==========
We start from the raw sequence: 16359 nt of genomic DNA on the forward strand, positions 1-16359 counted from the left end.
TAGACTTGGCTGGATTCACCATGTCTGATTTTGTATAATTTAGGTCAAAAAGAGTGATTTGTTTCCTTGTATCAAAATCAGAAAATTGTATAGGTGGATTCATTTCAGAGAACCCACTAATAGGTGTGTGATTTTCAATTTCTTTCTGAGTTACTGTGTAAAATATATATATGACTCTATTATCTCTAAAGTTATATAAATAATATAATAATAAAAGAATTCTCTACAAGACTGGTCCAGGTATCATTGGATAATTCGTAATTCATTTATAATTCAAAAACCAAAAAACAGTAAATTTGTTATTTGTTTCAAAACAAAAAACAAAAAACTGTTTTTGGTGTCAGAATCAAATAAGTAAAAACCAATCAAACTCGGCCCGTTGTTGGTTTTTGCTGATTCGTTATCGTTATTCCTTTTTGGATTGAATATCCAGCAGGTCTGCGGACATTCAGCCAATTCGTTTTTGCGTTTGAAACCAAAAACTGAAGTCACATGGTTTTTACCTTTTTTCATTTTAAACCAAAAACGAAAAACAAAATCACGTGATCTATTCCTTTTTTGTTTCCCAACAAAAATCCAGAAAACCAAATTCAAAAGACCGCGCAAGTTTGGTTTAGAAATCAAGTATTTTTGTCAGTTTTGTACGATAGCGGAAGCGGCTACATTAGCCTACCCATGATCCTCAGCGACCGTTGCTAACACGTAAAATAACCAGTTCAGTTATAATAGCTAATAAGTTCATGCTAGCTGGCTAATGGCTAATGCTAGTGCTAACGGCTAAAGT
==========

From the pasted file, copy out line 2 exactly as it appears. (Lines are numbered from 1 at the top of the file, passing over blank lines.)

TAGACTTGGCTGGATTCACCATGTCTGATTTTGTATAATTTAGGTCAAAAAGAGTGATTTGTTTCCTTGTATCAAAATCAGAAAATTGTATAGGTGGATTCATTTCAGAGAACCCACTAATAGGTGTGTGATTTTCAATTTCTTTCTGAGTTACTGTGTAAAATATATATATGACTCTATTATCTCTAAAGTTATATAAATAATATAATAATAAAAGAATTCTCTACAAGACTGGTCCAGGTATCATTGGATAATTCGTAATTCATTTATAATTCAAAAACCAAAAAACAGTAAATTTGTTATTTGTTTCAAAACAAAAAACAAAAAACTGTTTTTGGTGTCAGAATCAAATAAGTAAAAACCAATCAAACTCGGCCCGTTGTTGGTTTTTGCTGATTCGTTATCGTTATTCCTTTTTGGATTGAATATCCAGCAGGTCTGCGGACATTCAGCCAATTCGTTTTTGCGTTTGAAACCAAAAACTGAAGTCACATGGTTTTTACCTTTTTTCATTTTAAACCAAAAACGAAAAACAAAATCACGTGATCTATTCCTTTTTTGTTTCCCAACAAAAATCCAGAAAACCAAATTCAAAAGACCGCGCAAGTTTGGTTTAGAAATCAAGTATTTTTGTCAGTTTTGTACGATAGCGGAAGCGGCTACATTAGCCTACCCATGATCCTCAGCGACCGTTGCTAACACGTAAAATAACCAGTTCAGTTATAATAGCTAATAAGTTCATGCTAGCTGGCTAATGGCTAATGCTAGTGCTAACGGCTAAAGT